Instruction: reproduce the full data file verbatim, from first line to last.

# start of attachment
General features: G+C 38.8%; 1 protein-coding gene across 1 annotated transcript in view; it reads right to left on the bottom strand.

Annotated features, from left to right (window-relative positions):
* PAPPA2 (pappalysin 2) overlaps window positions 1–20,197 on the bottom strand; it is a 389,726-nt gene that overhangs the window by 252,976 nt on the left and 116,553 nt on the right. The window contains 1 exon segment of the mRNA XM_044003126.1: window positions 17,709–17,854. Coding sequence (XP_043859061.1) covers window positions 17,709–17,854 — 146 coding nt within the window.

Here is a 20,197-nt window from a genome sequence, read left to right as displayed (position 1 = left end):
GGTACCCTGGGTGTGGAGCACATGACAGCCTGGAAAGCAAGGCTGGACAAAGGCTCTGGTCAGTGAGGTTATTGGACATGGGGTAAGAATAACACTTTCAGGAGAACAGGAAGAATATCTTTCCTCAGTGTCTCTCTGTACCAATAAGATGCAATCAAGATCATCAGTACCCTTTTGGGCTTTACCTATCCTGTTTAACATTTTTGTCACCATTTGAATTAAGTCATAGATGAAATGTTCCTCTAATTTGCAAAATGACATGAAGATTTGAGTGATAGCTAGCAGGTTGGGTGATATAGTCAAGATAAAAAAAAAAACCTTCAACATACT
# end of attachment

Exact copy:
General features: G+C 38.8%; 1 protein-coding gene across 1 annotated transcript in view; it reads right to left on the bottom strand.

Annotated features, from left to right (window-relative positions):
* PAPPA2 (pappalysin 2) overlaps window positions 1–20,197 on the bottom strand; it is a 389,726-nt gene that overhangs the window by 252,976 nt on the left and 116,553 nt on the right. The window contains 1 exon segment of the mRNA XM_044003126.1: window positions 17,709–17,854. Coding sequence (XP_043859061.1) covers window positions 17,709–17,854 — 146 coding nt within the window.

Here is a 20,197-nt window from a genome sequence, read left to right as displayed (position 1 = left end):
GGTACCCTGGGTGTGGAGCACATGACAGCCTGGAAAGCAAGGCTGGACAAAGGCTCTGGTCAGTGAGGTTATTGGACATGGGGTAAGAATAACACTTTCAGGAGAACAGGAAGAATATCTTTCCTCAGTGTCTCTCTGTACCAATAAGATGCAATCAAGATCATCAGTACCCTTTTGGGCTTTACCTATCCTGTTTAACATTTTTGTCACCATTTGAATTAAGTCATAGATGAAATGTTCCTCTAATTTGCAAAATGACATGAAGATTTGAGTGATAGCTAGCAGGTTGGGTGATATAGTCAAGATAAAAAAAAAAACCTTCAACATACT